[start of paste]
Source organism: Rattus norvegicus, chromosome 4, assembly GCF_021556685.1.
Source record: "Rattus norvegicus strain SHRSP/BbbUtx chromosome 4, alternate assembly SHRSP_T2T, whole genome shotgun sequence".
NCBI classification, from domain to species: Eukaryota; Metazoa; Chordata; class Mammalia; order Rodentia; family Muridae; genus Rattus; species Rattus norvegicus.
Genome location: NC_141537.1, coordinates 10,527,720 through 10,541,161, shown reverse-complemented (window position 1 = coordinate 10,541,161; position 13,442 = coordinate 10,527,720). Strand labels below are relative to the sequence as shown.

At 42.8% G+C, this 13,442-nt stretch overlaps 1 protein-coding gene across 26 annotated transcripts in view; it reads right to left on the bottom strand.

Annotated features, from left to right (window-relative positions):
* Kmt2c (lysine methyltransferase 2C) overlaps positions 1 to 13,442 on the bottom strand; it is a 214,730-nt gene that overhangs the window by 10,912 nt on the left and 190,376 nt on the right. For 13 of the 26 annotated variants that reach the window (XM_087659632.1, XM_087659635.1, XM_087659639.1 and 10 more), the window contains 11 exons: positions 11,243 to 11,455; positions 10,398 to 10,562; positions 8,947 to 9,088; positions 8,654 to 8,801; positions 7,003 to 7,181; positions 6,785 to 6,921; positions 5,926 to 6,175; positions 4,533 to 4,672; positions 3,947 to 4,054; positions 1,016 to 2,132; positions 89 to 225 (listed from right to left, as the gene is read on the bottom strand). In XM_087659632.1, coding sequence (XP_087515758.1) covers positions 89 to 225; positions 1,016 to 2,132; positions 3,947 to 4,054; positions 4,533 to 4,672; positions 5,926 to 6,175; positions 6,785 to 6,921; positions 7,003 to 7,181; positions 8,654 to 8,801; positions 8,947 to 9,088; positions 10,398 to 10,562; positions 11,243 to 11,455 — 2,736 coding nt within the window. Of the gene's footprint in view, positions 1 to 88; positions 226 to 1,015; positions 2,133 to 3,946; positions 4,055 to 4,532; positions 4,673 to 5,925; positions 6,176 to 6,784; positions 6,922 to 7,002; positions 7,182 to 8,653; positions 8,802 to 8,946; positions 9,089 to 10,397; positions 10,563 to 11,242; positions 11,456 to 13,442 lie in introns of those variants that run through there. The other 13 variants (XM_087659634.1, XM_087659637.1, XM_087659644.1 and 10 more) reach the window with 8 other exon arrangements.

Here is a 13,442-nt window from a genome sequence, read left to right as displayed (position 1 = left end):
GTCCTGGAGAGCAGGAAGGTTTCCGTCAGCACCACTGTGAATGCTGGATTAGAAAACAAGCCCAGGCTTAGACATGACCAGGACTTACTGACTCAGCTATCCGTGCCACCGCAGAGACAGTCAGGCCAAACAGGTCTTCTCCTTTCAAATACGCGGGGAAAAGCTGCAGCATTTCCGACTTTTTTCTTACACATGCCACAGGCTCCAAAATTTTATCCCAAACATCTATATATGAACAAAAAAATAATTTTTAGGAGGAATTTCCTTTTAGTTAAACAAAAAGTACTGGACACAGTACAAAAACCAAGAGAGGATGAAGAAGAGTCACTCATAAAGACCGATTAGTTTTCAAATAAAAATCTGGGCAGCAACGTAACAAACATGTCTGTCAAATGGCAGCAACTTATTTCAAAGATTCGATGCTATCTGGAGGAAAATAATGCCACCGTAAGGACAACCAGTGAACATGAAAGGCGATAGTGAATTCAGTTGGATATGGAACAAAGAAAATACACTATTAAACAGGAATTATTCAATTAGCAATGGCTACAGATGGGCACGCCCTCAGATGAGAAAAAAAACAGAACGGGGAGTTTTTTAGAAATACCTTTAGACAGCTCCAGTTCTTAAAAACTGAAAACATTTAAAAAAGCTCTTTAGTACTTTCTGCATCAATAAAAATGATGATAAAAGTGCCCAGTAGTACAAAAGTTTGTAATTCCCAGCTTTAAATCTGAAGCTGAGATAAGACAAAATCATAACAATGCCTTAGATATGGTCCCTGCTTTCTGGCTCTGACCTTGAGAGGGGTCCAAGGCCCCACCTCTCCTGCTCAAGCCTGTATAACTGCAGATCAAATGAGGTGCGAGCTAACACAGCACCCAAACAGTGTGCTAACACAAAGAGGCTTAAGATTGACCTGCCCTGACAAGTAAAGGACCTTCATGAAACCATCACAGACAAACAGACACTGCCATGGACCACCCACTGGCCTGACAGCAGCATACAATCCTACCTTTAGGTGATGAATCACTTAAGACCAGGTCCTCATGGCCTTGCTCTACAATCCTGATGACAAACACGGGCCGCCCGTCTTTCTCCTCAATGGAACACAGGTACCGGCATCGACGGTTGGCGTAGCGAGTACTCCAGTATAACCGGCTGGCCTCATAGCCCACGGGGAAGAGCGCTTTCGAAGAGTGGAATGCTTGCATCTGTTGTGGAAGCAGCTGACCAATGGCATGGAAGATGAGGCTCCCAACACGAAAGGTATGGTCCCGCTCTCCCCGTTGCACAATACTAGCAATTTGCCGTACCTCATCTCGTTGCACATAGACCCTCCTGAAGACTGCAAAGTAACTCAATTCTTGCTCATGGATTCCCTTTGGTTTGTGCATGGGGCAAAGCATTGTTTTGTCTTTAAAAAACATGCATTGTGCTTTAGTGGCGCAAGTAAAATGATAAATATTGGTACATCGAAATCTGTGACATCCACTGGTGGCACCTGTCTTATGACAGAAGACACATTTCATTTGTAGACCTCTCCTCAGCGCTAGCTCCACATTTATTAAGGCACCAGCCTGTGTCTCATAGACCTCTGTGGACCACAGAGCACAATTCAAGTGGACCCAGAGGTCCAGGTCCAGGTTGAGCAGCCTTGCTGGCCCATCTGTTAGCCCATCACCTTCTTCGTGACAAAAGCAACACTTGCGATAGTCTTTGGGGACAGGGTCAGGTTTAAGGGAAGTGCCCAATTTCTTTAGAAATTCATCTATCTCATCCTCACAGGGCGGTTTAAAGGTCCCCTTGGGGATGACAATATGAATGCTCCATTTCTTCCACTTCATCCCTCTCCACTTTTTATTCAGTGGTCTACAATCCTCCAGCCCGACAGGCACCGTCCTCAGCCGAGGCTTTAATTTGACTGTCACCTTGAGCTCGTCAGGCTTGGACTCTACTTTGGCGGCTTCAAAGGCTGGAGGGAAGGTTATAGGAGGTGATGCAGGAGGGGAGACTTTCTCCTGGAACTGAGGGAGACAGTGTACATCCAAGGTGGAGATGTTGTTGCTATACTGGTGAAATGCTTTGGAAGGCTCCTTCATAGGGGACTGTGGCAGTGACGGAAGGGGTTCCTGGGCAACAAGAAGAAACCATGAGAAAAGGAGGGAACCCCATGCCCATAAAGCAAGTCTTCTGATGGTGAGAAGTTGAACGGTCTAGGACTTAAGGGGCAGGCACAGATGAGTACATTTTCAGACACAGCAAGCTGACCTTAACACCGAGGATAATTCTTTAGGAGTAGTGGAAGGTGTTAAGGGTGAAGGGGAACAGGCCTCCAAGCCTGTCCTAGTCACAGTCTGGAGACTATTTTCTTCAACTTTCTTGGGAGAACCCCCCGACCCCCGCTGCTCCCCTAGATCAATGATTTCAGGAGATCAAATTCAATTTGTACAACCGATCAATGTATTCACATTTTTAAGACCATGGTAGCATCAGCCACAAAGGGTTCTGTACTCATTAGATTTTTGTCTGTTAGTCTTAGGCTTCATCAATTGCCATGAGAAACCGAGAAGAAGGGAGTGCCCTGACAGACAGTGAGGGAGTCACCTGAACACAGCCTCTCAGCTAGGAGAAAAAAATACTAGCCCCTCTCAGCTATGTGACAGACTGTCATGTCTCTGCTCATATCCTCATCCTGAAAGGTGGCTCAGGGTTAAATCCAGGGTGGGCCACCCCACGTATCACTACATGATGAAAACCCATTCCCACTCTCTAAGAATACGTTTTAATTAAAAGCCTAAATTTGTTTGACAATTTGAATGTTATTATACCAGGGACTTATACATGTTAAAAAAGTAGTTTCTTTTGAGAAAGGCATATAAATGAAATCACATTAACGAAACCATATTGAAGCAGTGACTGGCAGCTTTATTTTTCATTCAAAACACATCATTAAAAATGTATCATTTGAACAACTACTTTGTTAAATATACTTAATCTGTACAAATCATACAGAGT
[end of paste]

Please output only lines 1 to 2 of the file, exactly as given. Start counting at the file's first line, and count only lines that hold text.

Source organism: Rattus norvegicus, chromosome 4, assembly GCF_021556685.1.
Source record: "Rattus norvegicus strain SHRSP/BbbUtx chromosome 4, alternate assembly SHRSP_T2T, whole genome shotgun sequence".